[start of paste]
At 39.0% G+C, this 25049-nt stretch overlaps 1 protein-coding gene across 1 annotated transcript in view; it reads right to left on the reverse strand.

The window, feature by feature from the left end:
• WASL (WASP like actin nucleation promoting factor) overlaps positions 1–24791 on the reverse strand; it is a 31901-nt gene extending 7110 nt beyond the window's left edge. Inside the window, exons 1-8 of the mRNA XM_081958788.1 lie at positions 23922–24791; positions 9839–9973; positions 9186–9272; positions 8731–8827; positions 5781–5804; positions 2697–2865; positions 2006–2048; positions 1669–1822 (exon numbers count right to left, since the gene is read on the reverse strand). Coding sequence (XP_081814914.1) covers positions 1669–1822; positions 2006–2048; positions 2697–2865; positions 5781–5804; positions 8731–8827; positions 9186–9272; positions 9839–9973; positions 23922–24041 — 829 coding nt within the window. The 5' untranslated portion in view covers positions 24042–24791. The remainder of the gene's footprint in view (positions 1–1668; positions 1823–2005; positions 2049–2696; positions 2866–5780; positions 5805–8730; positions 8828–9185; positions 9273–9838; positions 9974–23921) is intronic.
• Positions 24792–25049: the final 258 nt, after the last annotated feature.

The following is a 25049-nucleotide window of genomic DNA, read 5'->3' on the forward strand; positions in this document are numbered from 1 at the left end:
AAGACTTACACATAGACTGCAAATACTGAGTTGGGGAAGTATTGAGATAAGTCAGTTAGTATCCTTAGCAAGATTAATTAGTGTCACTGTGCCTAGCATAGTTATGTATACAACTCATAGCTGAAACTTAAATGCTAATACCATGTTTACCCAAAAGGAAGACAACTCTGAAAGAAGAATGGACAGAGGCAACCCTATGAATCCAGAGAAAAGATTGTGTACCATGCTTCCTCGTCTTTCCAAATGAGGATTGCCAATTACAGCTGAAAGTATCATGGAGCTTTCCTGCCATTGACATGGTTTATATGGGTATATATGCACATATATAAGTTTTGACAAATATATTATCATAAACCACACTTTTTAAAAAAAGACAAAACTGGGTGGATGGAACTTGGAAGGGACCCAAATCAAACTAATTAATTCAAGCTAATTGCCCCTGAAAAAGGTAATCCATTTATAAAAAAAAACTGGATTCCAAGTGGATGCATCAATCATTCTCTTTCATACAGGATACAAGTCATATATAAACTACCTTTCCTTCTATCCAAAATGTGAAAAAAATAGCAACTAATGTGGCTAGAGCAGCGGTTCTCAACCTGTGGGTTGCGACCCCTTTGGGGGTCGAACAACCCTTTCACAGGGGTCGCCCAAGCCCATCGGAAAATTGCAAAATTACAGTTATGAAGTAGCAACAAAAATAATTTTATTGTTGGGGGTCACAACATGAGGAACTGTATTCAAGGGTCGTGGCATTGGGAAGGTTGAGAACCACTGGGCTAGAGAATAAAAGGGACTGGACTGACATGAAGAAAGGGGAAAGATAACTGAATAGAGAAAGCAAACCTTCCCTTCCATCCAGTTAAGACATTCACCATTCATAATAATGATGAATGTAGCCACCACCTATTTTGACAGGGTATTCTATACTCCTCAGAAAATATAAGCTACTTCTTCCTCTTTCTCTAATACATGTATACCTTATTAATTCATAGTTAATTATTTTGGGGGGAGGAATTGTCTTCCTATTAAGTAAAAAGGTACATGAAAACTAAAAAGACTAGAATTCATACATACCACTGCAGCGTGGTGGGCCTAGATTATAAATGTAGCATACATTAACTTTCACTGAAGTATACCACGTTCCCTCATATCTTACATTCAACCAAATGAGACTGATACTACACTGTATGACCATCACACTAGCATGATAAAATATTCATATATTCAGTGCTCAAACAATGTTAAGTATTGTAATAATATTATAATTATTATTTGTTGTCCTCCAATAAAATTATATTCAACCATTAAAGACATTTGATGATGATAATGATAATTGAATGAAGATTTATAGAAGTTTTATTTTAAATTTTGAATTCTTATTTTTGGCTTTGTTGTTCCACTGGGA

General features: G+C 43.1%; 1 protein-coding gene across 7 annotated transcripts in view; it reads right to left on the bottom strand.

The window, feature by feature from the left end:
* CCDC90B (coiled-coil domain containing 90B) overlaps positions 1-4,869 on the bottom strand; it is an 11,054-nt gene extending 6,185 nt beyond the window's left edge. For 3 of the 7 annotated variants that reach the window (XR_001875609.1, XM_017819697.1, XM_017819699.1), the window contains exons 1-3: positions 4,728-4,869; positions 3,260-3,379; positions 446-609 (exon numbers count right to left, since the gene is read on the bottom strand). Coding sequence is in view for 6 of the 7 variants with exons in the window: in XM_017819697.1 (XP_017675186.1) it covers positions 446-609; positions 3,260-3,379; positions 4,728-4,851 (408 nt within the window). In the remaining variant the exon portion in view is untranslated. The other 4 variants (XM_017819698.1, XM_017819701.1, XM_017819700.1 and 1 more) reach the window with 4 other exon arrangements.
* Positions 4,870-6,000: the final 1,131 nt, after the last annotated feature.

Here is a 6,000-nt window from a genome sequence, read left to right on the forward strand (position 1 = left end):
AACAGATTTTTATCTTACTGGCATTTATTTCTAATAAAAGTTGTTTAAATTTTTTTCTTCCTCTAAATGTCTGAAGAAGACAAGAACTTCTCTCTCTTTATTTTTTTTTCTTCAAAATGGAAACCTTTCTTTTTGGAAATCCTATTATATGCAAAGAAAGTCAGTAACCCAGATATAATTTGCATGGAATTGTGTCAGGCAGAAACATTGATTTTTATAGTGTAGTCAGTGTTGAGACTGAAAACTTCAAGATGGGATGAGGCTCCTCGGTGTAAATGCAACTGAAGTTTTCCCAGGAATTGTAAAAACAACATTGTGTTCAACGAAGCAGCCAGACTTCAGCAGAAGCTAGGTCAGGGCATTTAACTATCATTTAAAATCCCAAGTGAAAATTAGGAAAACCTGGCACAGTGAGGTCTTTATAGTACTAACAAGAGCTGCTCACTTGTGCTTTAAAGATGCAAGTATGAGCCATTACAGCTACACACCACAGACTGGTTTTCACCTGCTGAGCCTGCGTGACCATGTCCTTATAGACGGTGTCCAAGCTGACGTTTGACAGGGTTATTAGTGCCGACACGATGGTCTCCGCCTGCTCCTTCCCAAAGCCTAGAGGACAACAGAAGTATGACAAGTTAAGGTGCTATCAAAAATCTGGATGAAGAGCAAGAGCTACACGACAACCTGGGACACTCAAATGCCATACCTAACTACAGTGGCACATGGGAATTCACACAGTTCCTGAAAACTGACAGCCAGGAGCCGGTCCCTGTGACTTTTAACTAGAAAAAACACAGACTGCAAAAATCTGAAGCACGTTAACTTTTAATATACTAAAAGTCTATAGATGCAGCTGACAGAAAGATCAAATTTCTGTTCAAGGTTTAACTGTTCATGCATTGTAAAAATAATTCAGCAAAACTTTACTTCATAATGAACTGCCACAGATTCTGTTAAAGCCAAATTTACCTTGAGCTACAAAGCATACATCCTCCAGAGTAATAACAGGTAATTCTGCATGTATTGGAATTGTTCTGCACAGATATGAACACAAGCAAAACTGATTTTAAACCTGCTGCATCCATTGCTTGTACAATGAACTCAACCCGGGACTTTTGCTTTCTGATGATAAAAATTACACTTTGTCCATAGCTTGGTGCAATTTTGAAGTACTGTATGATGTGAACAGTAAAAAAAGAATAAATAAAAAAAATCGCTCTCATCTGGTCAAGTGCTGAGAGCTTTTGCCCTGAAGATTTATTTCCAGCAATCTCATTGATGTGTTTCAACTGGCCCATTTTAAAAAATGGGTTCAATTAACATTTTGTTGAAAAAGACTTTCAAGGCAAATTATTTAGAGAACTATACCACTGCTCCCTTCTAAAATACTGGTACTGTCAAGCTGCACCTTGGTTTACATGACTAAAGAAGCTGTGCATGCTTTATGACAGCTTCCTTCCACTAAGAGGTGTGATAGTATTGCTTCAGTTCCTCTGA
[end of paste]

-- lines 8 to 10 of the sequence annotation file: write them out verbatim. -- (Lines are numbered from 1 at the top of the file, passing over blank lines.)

The window, feature by feature from the left end:
* CCDC90B (coiled-coil domain containing 90B) overlaps positions 1-4,869 on the bottom strand; it is an 11,054-nt gene extending 6,185 nt beyond the window's left edge. For 3 of the 7 annotated variants that reach the window (XR_001875609.1, XM_017819697.1, XM_017819699.1), the window contains exons 1-3: positions 4,728-4,869; positions 3,260-3,379; positions 446-609 (exon numbers count right to left, since the gene is read on the bottom strand). Coding sequence is in view for 6 of the 7 variants with exons in the window: in XM_017819697.1 (XP_017675186.1) it covers positions 446-609; positions 3,260-3,379; positions 4,728-4,851 (408 nt within the window). In the remaining variant the exon portion in view is untranslated. The other 4 variants (XM_017819698.1, XM_017819701.1, XM_017819700.1 and 1 more) reach the window with 4 other exon arrangements.
* Positions 4,870-6,000: the final 1,131 nt, after the last annotated feature.